Rt Hon John Key: Can the Minister give the House some idea of the initiatives undertaken by this Government in relation to housing and contrast it with those undertaken in the period from 1999 to 2008, when house prices doubled in Auckland?

Mr SPEAKER: The first part of the question is in order, around the housing initiatives.

Hon Dr NICK SMITH: I must notify the Speaker in advance that this will be a long answer. The first step this Government took was to remove depreciation for buildings, which affects the demand side of investment housing. The second step the Government took was the first phase of Resource Management Act reforms. The Government then introduced the HomeStart scheme—that is a $420 million investment. The Government has provided for increased housing standards, with 290,000 houses insulated. There is the ongoing work around—

Mr SPEAKER: Order! [Interruption] Order! The member will sit down.

Rt Hon Winston Peters: I raise a point of order, Mr Speaker. That answer is far too long and far too wrong. [Interruption]

Mr SPEAKER: I just need to deal with that point of order. On this occasion, the member is right. It was far too long, and I was moving to curtail it, but I will be the judge of the length of answers.

Rt Hon John Key: Notwithstanding the Minister’s inability to get all of the new initiatives out in one answer, would he describe that as fresh thinking?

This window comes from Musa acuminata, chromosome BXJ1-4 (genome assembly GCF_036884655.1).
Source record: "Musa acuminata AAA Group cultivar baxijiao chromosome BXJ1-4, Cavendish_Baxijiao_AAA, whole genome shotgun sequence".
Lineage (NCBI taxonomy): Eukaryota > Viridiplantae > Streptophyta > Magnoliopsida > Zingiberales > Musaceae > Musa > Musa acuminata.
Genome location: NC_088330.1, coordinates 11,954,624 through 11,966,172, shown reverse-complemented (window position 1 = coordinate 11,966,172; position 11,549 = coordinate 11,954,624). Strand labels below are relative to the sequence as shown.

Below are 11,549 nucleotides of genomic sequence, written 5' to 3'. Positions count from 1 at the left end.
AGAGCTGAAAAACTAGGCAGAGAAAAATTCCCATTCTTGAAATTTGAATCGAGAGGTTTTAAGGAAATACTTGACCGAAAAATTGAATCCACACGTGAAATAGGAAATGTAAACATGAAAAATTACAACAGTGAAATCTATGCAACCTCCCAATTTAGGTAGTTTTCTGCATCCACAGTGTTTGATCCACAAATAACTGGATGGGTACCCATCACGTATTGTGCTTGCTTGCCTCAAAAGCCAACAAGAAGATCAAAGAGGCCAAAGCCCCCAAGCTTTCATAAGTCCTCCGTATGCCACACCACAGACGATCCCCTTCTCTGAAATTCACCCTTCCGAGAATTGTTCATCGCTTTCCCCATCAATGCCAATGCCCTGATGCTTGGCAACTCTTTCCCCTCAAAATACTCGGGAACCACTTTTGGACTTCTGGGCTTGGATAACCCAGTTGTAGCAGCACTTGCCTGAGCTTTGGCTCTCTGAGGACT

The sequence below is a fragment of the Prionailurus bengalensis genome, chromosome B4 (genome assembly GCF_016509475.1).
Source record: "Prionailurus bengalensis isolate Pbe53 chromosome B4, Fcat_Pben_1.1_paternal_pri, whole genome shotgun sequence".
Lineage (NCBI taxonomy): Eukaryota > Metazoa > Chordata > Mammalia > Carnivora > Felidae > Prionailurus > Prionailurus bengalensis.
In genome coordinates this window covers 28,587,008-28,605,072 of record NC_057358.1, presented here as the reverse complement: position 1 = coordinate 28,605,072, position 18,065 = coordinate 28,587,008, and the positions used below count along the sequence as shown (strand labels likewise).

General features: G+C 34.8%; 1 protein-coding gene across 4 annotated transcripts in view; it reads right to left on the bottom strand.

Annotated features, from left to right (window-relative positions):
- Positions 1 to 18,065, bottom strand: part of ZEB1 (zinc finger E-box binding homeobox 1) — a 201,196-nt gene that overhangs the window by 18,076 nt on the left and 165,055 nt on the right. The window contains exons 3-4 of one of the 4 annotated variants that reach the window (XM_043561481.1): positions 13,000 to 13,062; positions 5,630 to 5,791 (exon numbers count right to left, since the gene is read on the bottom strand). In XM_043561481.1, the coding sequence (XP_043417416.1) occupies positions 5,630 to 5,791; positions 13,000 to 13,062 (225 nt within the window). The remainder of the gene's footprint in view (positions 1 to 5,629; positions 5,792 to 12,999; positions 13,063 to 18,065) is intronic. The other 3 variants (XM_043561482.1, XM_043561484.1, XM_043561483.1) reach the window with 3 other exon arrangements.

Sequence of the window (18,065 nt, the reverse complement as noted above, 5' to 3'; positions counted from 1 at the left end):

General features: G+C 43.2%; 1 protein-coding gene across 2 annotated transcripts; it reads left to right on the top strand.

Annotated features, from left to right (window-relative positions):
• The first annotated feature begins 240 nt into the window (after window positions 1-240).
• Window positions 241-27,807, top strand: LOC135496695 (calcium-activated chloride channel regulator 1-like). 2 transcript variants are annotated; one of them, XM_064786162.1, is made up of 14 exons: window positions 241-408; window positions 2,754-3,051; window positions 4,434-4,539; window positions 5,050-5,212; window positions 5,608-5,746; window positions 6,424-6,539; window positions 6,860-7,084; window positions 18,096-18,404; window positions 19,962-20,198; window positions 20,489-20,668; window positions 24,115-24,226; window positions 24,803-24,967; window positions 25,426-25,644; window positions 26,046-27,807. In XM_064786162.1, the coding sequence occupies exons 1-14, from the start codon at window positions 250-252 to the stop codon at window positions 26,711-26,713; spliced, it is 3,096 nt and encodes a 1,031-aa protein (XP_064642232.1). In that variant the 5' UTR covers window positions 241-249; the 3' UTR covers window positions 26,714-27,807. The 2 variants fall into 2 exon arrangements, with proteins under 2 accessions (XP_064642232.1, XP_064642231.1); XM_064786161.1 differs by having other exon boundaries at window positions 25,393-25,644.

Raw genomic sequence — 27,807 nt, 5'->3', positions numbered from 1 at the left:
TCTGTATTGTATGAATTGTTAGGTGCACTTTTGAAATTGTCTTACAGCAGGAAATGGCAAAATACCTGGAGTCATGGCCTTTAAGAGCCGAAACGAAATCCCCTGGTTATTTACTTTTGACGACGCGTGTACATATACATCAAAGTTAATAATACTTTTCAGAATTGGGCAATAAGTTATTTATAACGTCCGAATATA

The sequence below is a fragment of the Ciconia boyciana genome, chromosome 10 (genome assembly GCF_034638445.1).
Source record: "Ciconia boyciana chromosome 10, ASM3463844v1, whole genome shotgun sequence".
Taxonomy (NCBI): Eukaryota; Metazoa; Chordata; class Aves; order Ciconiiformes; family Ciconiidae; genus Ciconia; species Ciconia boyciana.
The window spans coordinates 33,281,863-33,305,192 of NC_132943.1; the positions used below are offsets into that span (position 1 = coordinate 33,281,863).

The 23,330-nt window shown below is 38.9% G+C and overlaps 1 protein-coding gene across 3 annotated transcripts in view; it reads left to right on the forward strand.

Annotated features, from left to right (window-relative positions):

Mr SPEAKER: Very quickly.

Hon Dr NICK SMITH: Yes, there is fresh thinking. It is interesting, Prime Minister, that when we introduced the housing accords and special housing areas, parties opposite, who today grizzle about Housing, vigorously opposed each of those measures to grow housing supply, and whether it is increasing apprenticeship numbers, whether it is in terms—

Mr SPEAKER: Order! [Interruption] Order! The member can take a slot in the general debate very, very shortly.

Irrigation—Impacts on Water Quality

9. EUGENIE SAGE (Green) to the Minister for Primary Industries: How does increasing the amount of irrigated land by 400,000 hectares in the next 15 years, as the Ministry for Primary Industries is considering, fit with the ministry’s goal of “sustainable resource use”, when irrigation and agricultural intensification cause declining water quality?

Hon NATHAN GUY (Minister for Primary Industries): Because any discharge from agricultural production must be consented by a regional council within the framework of national freshwater management that was established by this Government. Ultimately, the Ministry for Primary Industries and the Government believe that growing the economy and protecting the environment are not mutually exclusive. Not only does water storage offer farmers, growers, and some towns a reliable source of water; it also has environmental benefits such as more consistent river flows in the summer, and reduced pressure on ground water sources.